Folk Wisdom

This morning, at Southside, we launched our Winter 2012 Church-wide series – “Practical Christianity.” We are studying the book of James through worship and doing application of James through Life Groups. We felt it might be overkill to study James also in our Adult Bible Classes, so in the interest of “Practical Christianity” we are studying the Proverbs of Israel.

I have to admit, I find the Proverbs difficult, and to be honest, overly simplistic. In other words, I find relating to Proverbs challenging. Not a fault of scripture, no doubt, but still the Proverbs are hard for me.

However, I discovered something in preparation for this study. Folk Wisdom. Here is what the introduction to Proverbs says in the “New Oxford Annotated Bible” (an incredible resource and study bible) about the authorship of Proverbs:

The book of Proverbs is traditionally attributed to King Solomon (1:1; 10:1; 25:1), who ruled in the mid-tenth century BCE. Although he had a reputation for wisdom (1 Kings 4:29-34), it is unlikely that this is more than a general attribution to lend authority to the collection. The proverbs in the main section (10:1 – 22:16) have the character of folk wisdom, generated in an oral culture and passed down over many generations. At some point in the pre-exilic period they were collected and written down, a process that may have taken place at the hands of sages or scribes at the court of a king such as Solomon or Hezekiah (715 – 687 BCE), who is mentioned in 25:1. Later sections, such as chapters 1-9, were probably added by scribes in the attempt to bring the collection together.

I find the little bit about folk wisdom to be incredibly compelling. I love folk music. Derek Webb, a singer/songwriter from Nashville that I follow, introduced be to a interesting definition of what folk music actually is. “Folk music is music of the people on the street.” Folk music is not necessarily a “sound,” rather it is a brand. Folk music tells the story of the plight of the common man on the street. In this sense, folk music can take on many styles (rap, hip-hop, country, rock, etc.) and remain firmly in the category of “folk.” One thing, however, that all folk music has in common is something we might call “poetic practicality.”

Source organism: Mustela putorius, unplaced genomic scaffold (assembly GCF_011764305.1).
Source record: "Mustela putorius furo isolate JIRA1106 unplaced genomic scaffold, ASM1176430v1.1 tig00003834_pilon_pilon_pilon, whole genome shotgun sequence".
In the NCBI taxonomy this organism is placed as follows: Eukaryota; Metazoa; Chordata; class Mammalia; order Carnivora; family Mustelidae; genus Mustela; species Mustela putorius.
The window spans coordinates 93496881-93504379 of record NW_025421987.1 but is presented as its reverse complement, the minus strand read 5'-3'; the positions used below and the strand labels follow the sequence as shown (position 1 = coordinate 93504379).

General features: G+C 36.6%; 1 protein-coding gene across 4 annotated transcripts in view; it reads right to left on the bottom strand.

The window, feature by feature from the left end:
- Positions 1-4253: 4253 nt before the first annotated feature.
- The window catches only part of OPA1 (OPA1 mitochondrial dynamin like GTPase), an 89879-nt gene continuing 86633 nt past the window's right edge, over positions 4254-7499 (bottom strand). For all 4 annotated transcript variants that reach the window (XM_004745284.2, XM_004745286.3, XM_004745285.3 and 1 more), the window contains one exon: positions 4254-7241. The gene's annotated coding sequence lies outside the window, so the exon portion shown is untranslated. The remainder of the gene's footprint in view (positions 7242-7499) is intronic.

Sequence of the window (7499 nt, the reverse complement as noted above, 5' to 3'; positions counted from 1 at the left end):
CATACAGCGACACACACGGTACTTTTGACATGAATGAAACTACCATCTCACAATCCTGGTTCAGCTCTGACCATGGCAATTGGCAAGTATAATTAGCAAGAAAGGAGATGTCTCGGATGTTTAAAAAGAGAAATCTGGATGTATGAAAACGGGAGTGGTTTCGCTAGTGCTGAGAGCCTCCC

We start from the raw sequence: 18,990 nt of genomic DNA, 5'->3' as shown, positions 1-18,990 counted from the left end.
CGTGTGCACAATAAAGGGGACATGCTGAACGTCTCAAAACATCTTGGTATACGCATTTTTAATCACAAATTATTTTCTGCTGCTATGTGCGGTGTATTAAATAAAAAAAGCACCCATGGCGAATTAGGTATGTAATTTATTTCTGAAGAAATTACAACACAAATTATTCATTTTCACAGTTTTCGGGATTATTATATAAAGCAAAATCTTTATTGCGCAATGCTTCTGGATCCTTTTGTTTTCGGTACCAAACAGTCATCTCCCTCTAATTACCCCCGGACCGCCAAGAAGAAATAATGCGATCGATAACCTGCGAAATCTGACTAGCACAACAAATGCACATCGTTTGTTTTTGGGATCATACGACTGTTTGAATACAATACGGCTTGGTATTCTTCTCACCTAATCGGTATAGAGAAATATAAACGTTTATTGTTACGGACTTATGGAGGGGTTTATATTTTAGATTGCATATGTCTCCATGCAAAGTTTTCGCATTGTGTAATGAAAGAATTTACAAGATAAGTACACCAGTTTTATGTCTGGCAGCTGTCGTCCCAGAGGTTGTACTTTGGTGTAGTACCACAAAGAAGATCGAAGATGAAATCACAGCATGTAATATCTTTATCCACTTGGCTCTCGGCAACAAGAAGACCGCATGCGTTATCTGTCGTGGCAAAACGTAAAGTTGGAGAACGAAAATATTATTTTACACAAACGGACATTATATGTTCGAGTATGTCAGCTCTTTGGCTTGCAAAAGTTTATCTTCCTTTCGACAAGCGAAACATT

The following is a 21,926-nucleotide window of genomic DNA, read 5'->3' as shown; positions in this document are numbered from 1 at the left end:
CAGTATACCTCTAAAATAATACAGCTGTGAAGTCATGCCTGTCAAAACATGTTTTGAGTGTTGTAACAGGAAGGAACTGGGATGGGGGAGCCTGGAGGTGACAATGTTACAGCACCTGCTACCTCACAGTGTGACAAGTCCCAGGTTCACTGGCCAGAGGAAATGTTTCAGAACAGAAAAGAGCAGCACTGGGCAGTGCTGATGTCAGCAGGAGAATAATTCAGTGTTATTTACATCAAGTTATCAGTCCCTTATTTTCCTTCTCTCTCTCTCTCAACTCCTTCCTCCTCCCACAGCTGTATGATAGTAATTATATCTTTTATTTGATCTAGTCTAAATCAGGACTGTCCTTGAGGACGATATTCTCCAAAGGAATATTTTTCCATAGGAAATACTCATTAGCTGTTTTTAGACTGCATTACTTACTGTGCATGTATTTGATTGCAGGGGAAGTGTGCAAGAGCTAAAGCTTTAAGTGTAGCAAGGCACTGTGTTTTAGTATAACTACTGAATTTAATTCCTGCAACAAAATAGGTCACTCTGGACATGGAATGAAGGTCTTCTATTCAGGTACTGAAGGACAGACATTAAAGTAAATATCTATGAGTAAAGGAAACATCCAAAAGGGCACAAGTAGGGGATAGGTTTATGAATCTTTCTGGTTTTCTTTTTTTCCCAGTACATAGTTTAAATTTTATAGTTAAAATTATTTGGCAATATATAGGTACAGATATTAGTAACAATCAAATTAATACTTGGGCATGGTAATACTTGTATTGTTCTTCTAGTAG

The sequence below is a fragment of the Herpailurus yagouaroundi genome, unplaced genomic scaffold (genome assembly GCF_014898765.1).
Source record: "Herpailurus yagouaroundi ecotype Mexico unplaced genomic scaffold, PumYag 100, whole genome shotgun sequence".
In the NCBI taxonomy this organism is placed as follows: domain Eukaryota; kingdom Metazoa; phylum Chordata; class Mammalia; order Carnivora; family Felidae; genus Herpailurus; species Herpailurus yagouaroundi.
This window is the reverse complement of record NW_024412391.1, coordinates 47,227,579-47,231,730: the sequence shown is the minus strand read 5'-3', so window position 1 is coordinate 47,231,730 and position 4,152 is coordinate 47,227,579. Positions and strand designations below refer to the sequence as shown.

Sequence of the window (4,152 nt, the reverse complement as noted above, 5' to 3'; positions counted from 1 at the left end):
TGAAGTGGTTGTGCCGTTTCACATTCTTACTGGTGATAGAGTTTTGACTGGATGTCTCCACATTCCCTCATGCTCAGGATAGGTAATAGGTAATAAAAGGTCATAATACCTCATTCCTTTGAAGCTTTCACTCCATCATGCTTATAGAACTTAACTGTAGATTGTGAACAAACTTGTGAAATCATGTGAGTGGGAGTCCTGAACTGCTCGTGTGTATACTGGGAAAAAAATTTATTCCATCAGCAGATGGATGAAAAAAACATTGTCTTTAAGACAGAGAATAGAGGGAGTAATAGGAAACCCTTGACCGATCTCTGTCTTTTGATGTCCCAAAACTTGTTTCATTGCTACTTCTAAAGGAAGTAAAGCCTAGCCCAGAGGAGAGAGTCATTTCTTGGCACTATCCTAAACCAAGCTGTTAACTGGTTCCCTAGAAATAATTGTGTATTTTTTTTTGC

The collection of Proverbs (in particular Proverbs 10:1 – 22:16) are so unique, because they don’t require (necessarily) the narrative of Israel to understand them. However, understanding the narrative of Israel highlights the poignancy of the Proverbs, because we understand that we are listening to the wisdom of men and women who have lived with Israel’s troubled and tumultuous history. It is not unlike sitting on the back porch after a hard days work and listening to your grandmother and grandfather talk about life – what works, what doesn’t. Folk wisdom.

Now the proverbs have my full attention. When I read them, I am transported back in time. It is sometime in Israel’s history – perhaps during the Babylonian occupation. I am young. I am complaining about how hard life is. My grandparents are with me. They can see through my complaints. They have walked the line. They know what mistakes I am about to make. They want to share with me the wisdom of the ones who have already lived it. Someone has an instrument, perhaps something like a guitar. They play a folk song that reinforces our identity, our common struggle as common people. In the stories, in the wisdom, in the proverbs, I find life. There I discover how to pursue “wise dealings, righteousness, justice and equity” (Proverbs 1:3, NRSV). The only question is, will I heed their advice?

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